Colorado Mountain Camp – Permitting for Summer 2015 Expeditions


Rocky Mountain National Park – There’s no place quite like it.

Every year there is nervous excitement in the air as our many months of prepping and planning for summer RMNP expeditions can literally disappear in a heartbeat. March 1st marks the start of one of the busiest days of the year for Rocky Mountain National Park – one where hundreds of business and individuals fight their way into the backcountry offices and overwhelm phone lines to reserve their 2015 backpacking permits.

As I approached the backcountry office early in the morning, I was greeted with a light snow and a seemingly never-ending line of people. With very few group campsites in the park and extremely limited availability for the summer season, competing for the same locations and dates has become a nightmare of a tradition. For those who make the journey and show up in person, you are rewarded by being placed into a lottery system- the number you draw is key. Unfortunately, Lady Luck was not on my side this year so plan B was quickly put into motion. Armed with four cell phones and enlisting the help of my wife, cousin, and friend, we proceeded to place over 500 combined phone calls in an effort to get through to a ranger before my lottery number was called and our summer plans washed away. Busy tone after busy tone plagued us for an hour and a half, until a backcountry angel named Marguerite answered the phone! expedition Marguerite was awesome, very friendly and extremely patient. As you can imagine, it becomes very complicated to schedule our expeditions and how to best string together 24 days of travel without conflicting with another group. Back in December, when I spent a solid week fine-tuning the 2015 schedule, I had to consider several factors including age of the groups, snowmelt dates, crowds, distance of travel, campsite selection, weather, evacuation routes, and much more. Of course, the 2014 counselors also left me with wish list of locations that they wanted to head to, what worked, what needed modified (based on trail conditions, amount of snow, large crowds, views), etc. Finally, after taking into consideration all of the factors, a solid schedule was set- at least until I was on the phone with Marguerite.

It took me right about an hour to reserve all of our campsites and trips for the season. We got almost every trip we were after, with a few roadblocks thrown our way with several sites already booked, as well as a later snowmelt date and avalanche danger. With a majority of our sites secured and in the spirit of collaboration, we even conceded a few sites to accommodate a couple smaller groups who were inexperienced and would be utilizing RMNP for the first time this year.  Even with re-working routes on the fly, it all worked out for the best and provided us a great opportunity to travel to a new part of the park for CMC. A few lucky trips will be headed to the Mummy Range in the North where they will be treated to some incredible views, stellar campsites, no crowds, and the opportunity to summit several 13,000 foot peaks all in a row. Of course, our other trips are treated to an amazing experience as they head deep into the heart of RMNP. camp1 March 1st is always a very hectic but memorable day. To me it officially marks the beginning of the 2015 season, as this is the last permit that we need. I am thrilled with our routes and look forward to the incredible memories that will be made in 2015.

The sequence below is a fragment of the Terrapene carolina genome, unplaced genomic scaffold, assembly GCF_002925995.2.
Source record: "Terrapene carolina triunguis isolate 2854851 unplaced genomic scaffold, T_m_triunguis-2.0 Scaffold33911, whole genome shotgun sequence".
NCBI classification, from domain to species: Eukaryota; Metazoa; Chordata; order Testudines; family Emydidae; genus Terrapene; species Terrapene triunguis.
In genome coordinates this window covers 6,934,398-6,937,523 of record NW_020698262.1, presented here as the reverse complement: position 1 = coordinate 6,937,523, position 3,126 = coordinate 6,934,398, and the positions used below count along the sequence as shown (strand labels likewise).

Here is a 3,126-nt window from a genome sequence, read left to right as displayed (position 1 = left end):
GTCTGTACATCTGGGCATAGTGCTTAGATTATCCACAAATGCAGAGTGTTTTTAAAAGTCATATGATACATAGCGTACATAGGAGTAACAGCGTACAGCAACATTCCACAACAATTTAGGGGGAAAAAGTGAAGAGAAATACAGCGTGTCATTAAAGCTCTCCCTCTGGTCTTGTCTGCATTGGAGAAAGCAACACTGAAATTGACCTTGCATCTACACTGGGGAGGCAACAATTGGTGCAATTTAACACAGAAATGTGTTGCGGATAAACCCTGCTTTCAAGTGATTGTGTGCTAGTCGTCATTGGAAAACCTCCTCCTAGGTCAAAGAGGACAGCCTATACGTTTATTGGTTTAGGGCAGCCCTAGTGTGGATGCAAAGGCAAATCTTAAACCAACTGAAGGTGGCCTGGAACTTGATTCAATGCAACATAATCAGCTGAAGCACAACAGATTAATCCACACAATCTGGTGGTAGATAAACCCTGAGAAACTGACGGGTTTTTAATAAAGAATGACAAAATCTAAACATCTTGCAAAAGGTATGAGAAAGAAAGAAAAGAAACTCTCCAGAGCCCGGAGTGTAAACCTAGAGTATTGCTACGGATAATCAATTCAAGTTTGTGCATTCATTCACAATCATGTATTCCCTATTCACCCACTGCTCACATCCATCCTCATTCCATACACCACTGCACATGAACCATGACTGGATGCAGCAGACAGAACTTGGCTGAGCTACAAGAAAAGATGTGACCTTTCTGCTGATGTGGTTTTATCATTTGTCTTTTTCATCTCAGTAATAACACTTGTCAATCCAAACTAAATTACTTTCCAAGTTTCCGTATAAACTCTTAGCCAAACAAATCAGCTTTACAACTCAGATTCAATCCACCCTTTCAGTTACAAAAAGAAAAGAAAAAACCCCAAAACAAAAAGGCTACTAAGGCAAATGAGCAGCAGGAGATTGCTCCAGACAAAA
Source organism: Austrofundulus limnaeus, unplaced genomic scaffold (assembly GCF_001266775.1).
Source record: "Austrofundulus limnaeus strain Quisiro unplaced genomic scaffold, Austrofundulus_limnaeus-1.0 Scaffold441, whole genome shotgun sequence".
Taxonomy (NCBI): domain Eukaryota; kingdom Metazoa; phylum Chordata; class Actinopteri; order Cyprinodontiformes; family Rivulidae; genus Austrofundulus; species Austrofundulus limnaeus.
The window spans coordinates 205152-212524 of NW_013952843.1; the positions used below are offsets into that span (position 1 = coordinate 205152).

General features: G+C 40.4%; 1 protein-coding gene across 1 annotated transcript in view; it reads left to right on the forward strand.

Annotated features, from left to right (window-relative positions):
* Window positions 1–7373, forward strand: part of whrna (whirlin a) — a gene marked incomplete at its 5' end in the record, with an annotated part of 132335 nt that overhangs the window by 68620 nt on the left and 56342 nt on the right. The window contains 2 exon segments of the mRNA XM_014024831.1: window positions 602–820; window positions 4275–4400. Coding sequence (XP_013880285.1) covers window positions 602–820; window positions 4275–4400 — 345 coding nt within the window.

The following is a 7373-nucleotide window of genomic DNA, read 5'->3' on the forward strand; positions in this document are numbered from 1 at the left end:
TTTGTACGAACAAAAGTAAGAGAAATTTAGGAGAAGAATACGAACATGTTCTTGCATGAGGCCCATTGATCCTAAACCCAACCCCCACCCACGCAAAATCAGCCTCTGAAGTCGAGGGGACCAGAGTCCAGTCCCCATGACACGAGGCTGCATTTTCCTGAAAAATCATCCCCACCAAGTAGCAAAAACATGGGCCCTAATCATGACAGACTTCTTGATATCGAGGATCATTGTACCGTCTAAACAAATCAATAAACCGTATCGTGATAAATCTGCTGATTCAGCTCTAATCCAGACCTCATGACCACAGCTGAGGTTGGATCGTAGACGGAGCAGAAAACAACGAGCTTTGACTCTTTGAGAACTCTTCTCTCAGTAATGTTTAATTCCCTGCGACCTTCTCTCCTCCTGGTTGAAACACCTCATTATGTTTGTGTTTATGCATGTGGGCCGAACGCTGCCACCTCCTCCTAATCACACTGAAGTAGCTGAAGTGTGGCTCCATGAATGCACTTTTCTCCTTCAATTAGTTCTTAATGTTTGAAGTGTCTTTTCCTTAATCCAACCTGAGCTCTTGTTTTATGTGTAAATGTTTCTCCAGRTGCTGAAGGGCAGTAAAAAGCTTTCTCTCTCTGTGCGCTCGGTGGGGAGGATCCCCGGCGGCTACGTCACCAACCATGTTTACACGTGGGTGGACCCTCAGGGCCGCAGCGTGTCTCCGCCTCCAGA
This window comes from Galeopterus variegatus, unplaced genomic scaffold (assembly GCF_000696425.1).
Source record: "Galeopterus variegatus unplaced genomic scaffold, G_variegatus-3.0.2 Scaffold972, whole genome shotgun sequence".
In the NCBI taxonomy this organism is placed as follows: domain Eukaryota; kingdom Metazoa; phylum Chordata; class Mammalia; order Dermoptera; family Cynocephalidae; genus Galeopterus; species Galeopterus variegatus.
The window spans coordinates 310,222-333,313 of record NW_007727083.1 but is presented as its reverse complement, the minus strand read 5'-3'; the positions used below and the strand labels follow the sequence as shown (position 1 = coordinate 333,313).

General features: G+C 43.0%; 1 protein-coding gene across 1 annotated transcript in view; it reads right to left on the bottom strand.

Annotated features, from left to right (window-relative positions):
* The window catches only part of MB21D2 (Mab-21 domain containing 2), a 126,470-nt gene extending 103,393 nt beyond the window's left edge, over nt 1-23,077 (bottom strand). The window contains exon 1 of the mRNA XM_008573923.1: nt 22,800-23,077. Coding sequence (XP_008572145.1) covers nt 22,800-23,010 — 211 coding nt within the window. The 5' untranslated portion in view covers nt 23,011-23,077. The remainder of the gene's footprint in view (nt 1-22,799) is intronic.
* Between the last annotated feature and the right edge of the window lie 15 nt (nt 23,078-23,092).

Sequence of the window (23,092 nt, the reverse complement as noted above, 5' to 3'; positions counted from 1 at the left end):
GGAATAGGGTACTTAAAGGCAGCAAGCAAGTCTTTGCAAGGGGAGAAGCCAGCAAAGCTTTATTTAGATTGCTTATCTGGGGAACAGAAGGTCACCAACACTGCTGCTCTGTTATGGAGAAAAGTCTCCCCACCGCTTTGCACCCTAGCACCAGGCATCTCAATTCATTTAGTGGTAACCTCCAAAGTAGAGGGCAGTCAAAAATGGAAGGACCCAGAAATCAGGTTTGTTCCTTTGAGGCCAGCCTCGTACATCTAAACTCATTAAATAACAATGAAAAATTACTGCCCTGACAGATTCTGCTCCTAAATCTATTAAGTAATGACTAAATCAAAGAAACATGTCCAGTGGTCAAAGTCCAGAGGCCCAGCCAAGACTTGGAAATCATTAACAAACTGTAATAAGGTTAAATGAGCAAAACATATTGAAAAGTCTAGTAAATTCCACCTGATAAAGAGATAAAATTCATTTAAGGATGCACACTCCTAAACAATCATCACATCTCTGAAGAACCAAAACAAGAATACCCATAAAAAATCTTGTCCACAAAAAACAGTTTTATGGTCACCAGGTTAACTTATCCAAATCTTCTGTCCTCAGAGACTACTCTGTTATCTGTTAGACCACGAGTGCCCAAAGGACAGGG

Learn more about our Expeditions and overnight camp – Colorado Mountain Camp. exp2 Blog Author: Ian Roberts, Colorado Mountain Camp Director. A bit about Ian – Ian’s connection to camping and the outdoors is deeply rooted in exploring the many mountain ranges surrounding his childhood home in California. Ian has spent much of his adult life leading participants of all ages in many disciplines of outdoor recreation and education. He was the Director of Camps and Classes at the Great Lakes Science Center in Ohio, Executive Director of the Bedford, Ohio YMCA, and Adventure Specialist for adjudicated youth for Lodegmakers. Along the way, he has been an outdoor education teacher, camp counselor and director, international trip leader, backcountry guide, canoe & kayak instructor, and more. Ian is a certified CPR/AED/ First Aid Instructor, Wilderness and Remote First Aid Instructor, American Canoe Association Canoe Instructor, American Camp Association Visitor, Lifeguard, Challenge Course Facilitator, and Leave No Trace Trainer. Ian earned his B.S. in Wilderness Leadership and Experiential Education from Brevard College in North Carolina, graduating Summa Cum Laude and M.A. from Prescott College in Adventure Education. When not at work, you can find Ian caving or surfing some whitewater along with his wife Stephanie and daughter Kaya.

March 10, 2015 | Emily Moeschler
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